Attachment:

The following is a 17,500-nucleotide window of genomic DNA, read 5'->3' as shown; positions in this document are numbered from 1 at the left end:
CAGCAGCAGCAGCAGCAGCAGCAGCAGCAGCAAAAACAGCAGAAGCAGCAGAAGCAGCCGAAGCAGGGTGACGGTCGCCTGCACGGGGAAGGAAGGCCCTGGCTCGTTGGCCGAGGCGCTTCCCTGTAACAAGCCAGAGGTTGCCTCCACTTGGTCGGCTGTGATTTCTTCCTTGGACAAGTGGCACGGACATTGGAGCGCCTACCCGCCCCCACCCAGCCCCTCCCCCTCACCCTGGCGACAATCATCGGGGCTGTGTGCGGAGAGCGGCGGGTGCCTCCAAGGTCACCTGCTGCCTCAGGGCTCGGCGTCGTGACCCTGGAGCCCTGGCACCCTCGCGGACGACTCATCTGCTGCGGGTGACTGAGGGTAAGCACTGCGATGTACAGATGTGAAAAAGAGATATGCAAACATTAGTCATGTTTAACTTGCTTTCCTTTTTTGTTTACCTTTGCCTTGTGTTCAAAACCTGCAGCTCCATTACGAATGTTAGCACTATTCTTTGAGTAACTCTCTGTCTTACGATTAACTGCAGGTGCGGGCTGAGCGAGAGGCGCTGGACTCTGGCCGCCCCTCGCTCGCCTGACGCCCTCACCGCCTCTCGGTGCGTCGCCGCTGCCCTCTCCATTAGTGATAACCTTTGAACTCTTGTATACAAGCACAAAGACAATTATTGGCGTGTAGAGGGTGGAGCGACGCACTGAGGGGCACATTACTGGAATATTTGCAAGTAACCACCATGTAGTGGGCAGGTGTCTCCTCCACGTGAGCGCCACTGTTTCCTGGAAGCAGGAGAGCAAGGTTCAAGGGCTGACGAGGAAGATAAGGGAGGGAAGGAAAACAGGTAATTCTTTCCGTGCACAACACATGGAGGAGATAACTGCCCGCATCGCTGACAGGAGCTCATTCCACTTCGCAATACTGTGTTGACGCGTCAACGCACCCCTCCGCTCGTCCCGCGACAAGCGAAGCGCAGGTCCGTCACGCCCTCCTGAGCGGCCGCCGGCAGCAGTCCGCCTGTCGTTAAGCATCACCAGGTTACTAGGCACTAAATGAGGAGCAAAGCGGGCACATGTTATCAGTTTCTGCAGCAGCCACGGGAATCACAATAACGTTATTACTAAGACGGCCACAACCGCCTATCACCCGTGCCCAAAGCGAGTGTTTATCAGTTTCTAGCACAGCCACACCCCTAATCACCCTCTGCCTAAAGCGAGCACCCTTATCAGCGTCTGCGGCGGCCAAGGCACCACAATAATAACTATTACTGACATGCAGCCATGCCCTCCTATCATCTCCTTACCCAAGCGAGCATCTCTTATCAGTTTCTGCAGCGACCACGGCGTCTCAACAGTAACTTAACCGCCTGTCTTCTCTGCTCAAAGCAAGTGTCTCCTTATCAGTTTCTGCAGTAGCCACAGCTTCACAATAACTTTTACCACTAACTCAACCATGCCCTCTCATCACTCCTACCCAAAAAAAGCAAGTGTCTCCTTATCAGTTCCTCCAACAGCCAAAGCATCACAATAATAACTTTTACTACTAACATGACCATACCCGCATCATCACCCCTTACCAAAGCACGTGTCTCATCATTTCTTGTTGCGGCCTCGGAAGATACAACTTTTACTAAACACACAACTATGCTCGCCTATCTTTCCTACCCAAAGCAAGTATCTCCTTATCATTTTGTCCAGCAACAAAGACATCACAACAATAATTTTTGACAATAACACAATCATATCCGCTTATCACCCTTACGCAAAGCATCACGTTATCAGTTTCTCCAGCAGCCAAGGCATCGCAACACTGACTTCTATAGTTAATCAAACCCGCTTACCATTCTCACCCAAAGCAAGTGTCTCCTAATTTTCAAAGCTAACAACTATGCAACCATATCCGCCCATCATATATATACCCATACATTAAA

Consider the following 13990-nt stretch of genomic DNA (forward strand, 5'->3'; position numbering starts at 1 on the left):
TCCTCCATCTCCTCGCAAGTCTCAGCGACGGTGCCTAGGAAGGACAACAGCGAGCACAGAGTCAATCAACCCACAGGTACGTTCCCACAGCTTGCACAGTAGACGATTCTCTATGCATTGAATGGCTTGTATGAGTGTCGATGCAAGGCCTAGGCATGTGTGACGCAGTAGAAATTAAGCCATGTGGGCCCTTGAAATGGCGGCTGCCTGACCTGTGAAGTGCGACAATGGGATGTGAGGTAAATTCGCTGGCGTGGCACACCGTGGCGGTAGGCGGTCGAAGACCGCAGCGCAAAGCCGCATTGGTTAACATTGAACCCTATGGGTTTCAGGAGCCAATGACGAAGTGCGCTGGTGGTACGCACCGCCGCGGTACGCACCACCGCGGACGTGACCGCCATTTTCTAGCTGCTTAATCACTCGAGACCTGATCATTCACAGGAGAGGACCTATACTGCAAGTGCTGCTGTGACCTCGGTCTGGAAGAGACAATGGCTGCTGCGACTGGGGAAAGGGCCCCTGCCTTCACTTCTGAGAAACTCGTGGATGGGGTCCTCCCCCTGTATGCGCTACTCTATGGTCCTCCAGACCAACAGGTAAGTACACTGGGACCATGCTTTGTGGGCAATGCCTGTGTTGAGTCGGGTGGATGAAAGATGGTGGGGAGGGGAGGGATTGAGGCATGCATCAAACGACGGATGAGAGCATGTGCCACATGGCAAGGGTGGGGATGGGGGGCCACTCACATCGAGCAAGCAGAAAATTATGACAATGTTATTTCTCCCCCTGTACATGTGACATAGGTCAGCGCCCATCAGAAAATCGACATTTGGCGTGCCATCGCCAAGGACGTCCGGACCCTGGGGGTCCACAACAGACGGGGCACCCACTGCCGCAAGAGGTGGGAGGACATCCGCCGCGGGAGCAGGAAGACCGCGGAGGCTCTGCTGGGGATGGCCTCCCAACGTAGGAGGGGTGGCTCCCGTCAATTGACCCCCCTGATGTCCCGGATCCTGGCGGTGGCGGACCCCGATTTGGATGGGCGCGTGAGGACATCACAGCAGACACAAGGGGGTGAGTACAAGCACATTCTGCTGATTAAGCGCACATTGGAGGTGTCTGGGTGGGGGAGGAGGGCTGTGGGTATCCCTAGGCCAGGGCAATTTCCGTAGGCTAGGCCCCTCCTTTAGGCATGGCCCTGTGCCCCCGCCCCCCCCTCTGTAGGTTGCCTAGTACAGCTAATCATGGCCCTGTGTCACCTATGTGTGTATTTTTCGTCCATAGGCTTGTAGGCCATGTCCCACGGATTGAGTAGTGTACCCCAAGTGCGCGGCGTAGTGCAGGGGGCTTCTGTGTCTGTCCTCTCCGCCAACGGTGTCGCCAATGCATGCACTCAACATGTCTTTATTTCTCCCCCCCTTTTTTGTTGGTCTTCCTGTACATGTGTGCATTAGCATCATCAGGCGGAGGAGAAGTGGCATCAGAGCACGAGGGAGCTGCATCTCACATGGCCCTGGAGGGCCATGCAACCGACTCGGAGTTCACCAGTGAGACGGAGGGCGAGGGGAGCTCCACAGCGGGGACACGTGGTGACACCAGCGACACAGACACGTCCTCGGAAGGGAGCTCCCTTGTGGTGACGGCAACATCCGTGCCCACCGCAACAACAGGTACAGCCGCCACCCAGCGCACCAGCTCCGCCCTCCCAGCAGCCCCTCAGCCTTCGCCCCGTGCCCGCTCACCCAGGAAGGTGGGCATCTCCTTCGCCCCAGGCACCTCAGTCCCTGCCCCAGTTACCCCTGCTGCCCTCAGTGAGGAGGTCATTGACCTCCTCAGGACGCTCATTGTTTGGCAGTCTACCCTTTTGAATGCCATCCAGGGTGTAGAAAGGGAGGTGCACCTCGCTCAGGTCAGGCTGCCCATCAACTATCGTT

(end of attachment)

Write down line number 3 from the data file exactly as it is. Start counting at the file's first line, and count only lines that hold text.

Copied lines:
Consider the following 13990-nt stretch of genomic DNA (forward strand, 5'->3'; position numbering starts at 1 on the left):